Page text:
Page 1 of 3 1 2 3 Last
Results 1 to 10 of 28
  1. #1
    monsterjazzlicks's Avatar
    monsterjazzlicks is offline Member
    • Member Info
      • Member Type:
      • Student or Learner
      • Native Language:
      • English
      • Home Country:
      • England
      • Current Location:
      • England
    Join Date
    May 2017
    Posts
    256

    Question RE: With in, Within, or With an - Question

    Hi folks,

    I have been trying to write an introduction to a short story and have recently hit a brick wall.

    I am trying to describe the fact that two convicts have served (collectively) over thirty years in prison. I will give you the entire sentence for the sake of 'context':


    "Within excess of thirty years bird between them due to the most perfect brainchild of robbing the most perfectly vulnerable drug-store on South Vermont Avenue; during the same night the L.A. filth were operating their biggest ever sting operation! - this was the day for which they had been defacing the scummy walls of their six-foot by sixteen-foot cells with etchings of tally marks."

    So my question is, please, should the first word(s) be:

    "Within", "With in", or "With an"?

    I believe it should be the former (as per entire sentence quotation), although I may be wrong.

    Many thanks in advance for any kind assistance offered here.

    Best,

    Paul
    Last edited by monsterjazzlicks; 16-Jun-2017 at 16:49. Reason: Font issue

  2. #2
    emsr2d2's Avatar
    emsr2d2 is offline Moderator
    • Member Info
      • Member Type:
      • English Teacher
      • Native Language:
      • British English
      • Home Country:
      • UK
      • Current Location:
      • UK
    Join Date
    Jul 2009
    Posts
    61,295

    Re: With in, Within, or With an - Question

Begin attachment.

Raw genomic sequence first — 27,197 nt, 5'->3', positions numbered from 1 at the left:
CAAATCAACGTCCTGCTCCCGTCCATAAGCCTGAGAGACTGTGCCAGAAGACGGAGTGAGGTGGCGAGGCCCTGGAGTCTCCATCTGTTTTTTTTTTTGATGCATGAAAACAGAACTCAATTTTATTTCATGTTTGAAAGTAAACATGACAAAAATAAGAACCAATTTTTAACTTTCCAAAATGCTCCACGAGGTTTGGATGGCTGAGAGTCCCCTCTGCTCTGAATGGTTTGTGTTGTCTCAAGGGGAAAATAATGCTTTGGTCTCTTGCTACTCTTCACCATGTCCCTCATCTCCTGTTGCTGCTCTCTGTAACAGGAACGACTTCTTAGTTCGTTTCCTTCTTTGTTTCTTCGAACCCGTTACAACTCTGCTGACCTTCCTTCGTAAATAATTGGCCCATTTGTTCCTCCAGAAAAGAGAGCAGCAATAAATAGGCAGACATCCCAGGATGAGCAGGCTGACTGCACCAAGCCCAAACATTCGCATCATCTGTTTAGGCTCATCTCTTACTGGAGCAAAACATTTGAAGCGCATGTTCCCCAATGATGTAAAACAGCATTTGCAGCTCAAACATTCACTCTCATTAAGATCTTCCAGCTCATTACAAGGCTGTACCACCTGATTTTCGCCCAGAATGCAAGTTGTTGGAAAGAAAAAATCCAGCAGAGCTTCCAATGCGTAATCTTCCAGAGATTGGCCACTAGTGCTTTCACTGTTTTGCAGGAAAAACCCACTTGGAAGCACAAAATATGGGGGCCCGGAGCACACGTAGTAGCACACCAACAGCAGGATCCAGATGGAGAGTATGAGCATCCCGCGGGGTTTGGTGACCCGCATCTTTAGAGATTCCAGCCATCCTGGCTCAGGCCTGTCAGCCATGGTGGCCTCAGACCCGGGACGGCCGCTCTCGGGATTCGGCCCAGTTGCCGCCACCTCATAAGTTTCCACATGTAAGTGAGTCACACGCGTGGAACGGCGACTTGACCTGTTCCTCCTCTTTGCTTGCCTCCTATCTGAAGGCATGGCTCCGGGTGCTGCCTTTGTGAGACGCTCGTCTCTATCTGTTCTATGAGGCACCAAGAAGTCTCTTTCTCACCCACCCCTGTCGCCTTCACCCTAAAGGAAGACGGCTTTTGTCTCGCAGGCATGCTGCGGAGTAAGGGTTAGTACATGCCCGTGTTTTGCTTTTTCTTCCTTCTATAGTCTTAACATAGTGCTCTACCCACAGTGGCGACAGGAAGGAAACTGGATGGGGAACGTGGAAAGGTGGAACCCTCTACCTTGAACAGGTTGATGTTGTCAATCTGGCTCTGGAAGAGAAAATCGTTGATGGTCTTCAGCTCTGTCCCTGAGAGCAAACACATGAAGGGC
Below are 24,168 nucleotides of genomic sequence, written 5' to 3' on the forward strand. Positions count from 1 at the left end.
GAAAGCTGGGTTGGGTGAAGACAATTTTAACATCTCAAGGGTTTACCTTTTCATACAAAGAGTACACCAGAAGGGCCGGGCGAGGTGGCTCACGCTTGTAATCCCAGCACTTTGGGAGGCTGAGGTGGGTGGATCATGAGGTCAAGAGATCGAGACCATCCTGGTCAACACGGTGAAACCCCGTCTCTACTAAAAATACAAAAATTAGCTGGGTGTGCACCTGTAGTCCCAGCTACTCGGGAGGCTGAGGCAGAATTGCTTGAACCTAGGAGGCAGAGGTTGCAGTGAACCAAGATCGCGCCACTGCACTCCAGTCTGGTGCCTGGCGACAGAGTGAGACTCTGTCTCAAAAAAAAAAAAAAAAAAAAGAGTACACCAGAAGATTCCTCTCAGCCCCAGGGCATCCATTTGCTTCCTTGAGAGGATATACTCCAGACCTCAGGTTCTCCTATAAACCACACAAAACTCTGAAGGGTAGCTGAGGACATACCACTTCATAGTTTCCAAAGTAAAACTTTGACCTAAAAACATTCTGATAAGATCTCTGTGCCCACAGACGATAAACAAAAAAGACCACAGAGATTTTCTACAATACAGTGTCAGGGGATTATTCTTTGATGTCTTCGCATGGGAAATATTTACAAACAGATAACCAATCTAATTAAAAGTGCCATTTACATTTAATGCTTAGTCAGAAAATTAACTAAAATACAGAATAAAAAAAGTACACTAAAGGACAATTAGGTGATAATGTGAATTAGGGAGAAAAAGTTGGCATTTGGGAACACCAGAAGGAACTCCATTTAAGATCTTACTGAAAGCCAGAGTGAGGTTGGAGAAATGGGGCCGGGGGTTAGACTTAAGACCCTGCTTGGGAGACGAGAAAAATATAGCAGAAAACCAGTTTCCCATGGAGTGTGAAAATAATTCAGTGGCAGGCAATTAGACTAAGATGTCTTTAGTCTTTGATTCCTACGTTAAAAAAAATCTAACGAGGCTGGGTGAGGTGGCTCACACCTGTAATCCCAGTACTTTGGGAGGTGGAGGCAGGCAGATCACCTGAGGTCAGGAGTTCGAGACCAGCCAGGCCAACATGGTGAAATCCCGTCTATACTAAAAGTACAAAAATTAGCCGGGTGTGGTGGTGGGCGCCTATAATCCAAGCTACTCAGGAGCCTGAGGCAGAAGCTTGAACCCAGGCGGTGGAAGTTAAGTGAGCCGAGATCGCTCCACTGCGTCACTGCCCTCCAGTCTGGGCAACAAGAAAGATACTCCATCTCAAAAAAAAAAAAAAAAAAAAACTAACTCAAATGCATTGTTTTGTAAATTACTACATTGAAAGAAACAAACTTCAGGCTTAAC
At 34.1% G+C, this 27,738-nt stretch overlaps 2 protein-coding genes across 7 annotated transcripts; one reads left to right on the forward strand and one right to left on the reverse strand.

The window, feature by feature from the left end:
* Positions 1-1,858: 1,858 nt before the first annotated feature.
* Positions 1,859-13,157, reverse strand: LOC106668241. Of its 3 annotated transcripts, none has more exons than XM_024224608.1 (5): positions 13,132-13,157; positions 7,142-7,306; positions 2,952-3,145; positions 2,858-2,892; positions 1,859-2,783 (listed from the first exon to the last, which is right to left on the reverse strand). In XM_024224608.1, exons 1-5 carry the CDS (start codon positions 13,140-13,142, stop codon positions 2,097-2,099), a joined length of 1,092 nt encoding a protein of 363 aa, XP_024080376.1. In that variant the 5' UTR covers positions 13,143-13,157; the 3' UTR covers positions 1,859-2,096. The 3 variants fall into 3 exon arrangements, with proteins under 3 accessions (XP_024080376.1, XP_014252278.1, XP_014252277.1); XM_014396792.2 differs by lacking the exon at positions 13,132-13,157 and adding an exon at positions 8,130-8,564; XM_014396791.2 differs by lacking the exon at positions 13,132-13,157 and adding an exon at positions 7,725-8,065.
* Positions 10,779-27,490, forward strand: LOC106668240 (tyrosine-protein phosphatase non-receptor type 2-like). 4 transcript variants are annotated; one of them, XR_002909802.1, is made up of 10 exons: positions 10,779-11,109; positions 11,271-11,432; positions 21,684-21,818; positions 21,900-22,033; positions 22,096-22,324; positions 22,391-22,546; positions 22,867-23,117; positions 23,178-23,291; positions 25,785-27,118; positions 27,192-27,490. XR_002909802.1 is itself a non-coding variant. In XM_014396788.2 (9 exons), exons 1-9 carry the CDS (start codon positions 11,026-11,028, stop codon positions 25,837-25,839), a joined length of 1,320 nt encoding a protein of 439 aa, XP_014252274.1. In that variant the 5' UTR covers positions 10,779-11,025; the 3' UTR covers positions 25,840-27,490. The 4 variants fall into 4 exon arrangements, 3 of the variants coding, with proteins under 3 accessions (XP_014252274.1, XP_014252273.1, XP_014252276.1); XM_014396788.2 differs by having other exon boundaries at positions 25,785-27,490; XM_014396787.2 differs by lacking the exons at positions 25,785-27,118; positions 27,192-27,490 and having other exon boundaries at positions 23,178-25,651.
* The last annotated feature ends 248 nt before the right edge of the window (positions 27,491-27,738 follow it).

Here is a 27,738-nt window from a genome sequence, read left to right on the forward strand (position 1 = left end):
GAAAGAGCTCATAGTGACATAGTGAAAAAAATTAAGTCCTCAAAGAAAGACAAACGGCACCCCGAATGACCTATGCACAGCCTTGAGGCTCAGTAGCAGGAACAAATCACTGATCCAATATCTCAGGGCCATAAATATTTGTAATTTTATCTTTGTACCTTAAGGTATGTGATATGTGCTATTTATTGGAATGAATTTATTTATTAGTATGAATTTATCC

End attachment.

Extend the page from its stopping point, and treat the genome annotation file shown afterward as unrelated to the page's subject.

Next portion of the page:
With over thirty years ...
    With more than thirty years ...
    With in excess of thirty years ...

    "In excess of" means "more than".
    "An excess of" means "too much of".

    Save "within" for contexts in which it can be replaced with some form of "inside".
    Remember - if you don't use correct capitalisation, punctuation and spacing, anything you write will be incorrect.

  3. #3
    monsterjazzlicks's Avatar
    monsterjazzlicks is offline Member
    • Member Info
      • Member Type:
      • Student or Learner
      • Native Language:
      • English
      • Home Country:
      • England
      • Current Location:
      • England
    Join Date
    May 2017
    Posts
    256

    Re: With in, Within, or With an - Question

    Quote Originally Posted by emsr2d2 View Post
    With over thirty years ...
    With more than thirty years ...
    With in excess of thirty years ...
    Having just typed up my question, I was beginning to wonder if it should be written:

    "With excess of thirty years..."?!

    But I am assuming this would also be incorrect (as you would have suggested it otherwise!).

    In any event, I will follow your kind suggestion ("With in excess of...").
    Last edited by monsterjazzlicks; 16-Jun-2017 at 16:57. Reason: Spelling

  4. #4
    emsr2d2's Avatar
    emsr2d2 is offline Moderator
    • Member Info
      • Member Type:
      • English Teacher
      • Native Language:
      • British English
      • Home Country:
      • UK
      • Current Location:
      • UK
    Join Date
    Jul 2009
    Posts
    61,295

    Re: With in, Within, or With an - Question

    "With excess of" would be wrong.
    Remember - if you don't use correct capitalisation, punctuation and spacing, anything you write will be incorrect.

  5. #5
    monsterjazzlicks's Avatar
    monsterjazzlicks is offline Member
    • Member Info
      • Member Type:
      • Student or Learner
      • Native Language:
      • English
      • Home Country:
      • England
      • Current Location:
      • England
    Join Date
    May 2017
    Posts
    256

    Re: With in, Within, or With an - Question

    Quote Originally Posted by emsr2d2 View Post
    "With excess of" would be wrong.

    Ha ha...it sounds the most correct to me!


    If it is permissible for me to ask another question regarding the above paragraph please (otherwise I am happy to re-post it under separate cover):

    "...this was the day for which they had been defacing the scummy walls of their six-foot by sixteen-foot cells with etchings of tally marks."

    "...this was the day of which they had been defacing the scummy walls of their six-foot by sixteen-foot cells with etchings of tally marks."

    Which, please, is correct regarding the word "for"/"of"?
    Last edited by monsterjazzlicks; 16-Jun-2017 at 17:09. Reason: Font issue

  6. #6
    emsr2d2's Avatar
    emsr2d2 is offline Moderator
    • Member Info
      • Member Type:
      • English Teacher
      • Native Language:
      • British English
      • Home Country:
      • UK
      • Current Location: